San Gabriel VOLFE
It’s not a new complaint, but a particularly frustrating aspect of the always-evolving electronic-music spectrum […]
It’s not a new complaint, but a particularly frustrating aspect of the always-evolving electronic-music spectrum is how quickly trends can be started, initially used for good, repeated across the board by legions of copycats, and eventually become hopelessly overworked. The pace of this disheartening process has only quickened over the years, but, alas, there are always names ready to carry the torch and push the envelope just enough to find fresh, new ground. San Gabriel, the solo project of Pit Er Pat co-founder Butchy Fuego (who has also served as a notable drummer/studio man for the likes of Nite Jewel, Rainbow Arabia, Nguzunguzu, and Julia Holter), appears poised to be one of those figures, offering a debut LP that is rewardingly unexpected and consistently inventive.
Clearly, San Gabriel has soaked up a good deal of influence from his contemporaries and collaborators, and VOLFE finds him drawing from the space-age sounds, chops, and rhythms often associated with his fellow Angelenos from the Fade to Mind crew. Similar to Kingdom and Nguzunguzu, San Gabriel has an ability to build infectious patterns from what at first appear to be bizarre combinations of elements. The drums on VOLFE usually begin on the off-kilter side of things, bouncing in a jagged fashion before eventually locking together into more familiar rhythms, but never reducing to something as simple as a straight four-on-the-floor progression. In the same way, the more musical elements here rarely fall where one would expect. The line between mangled chords and straight-up sound FX can be a blurry one on songs like the endlessly propulsive “Club Mate” or the stoner-paced “Z Trail,” which, in the end, is strangely reminiscent of a Matthewdavid production (minus the gobs of fuzz and with a bit more of a gangster lean thrown in for good measure). Even when the tracks incorporate more melodic elements, they seem to fill a place amongst the rhythmic concoction as much as they aim to supply any sort of mood to the effort. For instance, tracks like “Gore Text” and the aforementioned “Club Mate” utilize upper-register sounds—the former featuring a tuned, pipe-like tone, and the latter a dry, simple synth line—that simultaneously add a layer of percussion and melody to the tune. Surely, the more traditionally musical aspects of the songs on the LP are not the focus, though they still greatly add to the whole sonic package.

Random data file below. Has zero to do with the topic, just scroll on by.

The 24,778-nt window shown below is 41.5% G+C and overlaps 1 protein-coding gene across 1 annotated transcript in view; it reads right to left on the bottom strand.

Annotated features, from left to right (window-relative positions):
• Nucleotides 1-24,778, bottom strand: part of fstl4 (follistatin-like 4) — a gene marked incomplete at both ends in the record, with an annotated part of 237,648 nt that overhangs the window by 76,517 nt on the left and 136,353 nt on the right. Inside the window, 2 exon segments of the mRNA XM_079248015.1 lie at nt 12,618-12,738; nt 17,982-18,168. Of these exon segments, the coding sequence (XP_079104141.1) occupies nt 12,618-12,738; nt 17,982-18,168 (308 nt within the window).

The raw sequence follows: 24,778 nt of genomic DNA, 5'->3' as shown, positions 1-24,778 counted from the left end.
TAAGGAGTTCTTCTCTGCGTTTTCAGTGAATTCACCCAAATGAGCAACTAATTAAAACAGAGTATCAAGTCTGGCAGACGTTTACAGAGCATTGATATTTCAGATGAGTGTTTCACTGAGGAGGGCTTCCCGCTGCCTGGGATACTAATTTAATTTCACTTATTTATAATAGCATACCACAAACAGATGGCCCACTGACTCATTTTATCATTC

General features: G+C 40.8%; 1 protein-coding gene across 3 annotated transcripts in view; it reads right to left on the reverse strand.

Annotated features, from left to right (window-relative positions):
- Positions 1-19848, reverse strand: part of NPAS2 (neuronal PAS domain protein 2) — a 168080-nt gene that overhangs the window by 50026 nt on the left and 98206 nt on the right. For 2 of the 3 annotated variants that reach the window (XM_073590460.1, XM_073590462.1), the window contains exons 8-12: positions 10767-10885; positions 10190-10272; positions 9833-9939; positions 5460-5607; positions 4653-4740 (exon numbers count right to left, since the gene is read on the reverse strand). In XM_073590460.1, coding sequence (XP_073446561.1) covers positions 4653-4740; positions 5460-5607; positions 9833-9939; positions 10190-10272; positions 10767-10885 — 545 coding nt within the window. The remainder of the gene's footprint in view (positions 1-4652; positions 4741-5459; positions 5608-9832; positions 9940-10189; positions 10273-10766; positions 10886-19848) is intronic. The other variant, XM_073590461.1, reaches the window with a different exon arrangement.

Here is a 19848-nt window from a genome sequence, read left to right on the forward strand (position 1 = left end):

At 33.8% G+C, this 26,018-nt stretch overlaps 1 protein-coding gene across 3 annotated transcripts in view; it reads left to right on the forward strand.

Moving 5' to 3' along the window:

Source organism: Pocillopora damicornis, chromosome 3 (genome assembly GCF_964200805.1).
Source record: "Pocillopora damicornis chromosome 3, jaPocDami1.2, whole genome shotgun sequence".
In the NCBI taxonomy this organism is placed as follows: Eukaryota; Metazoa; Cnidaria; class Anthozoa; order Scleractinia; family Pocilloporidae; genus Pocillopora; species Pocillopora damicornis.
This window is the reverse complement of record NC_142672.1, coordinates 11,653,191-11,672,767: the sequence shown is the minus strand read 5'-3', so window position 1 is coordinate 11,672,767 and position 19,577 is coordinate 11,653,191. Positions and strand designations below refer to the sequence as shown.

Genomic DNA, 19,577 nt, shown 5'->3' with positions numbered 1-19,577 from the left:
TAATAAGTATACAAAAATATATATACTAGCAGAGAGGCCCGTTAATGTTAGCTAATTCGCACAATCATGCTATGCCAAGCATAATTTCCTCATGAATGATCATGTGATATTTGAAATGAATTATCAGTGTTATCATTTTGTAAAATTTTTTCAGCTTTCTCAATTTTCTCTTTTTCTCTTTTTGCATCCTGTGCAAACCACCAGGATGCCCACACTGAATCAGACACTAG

VOLFE is a fast-moving expedition, especially for the long-player format. Featuring only an eight-song tracklist that covers just over 30 minutes of audio, the record moves at an accelerated pace. The first five tracks run briskly along the fringes of club music, slowing down its stride for the sunken, swirling “Experimental Forest” before landing on the record’s most out-there endeavor, “Can’t Work.” From there, San Gabriel takes us on a bit of an unexpected turn, closing the record out with a trio of Latin-rooted beats. “Montaña de Tormenta,” “Batalla Ultima,” and “Sabor Sabor” all fall along the lines of ZZK-style digital cumbia, but with an added crunch and a flair for the bizarre.
It’s a testament to Fuego’s career that he has played a vital role on such an impressive list of forward-thinking outfits across a wide range of genres, but this LP proves he is capable of doing similarly noteworthy things on his own, too. And with VOLFE as our first impression of his solo project, we’re left hoping he continues to find time to explore his own inclinations.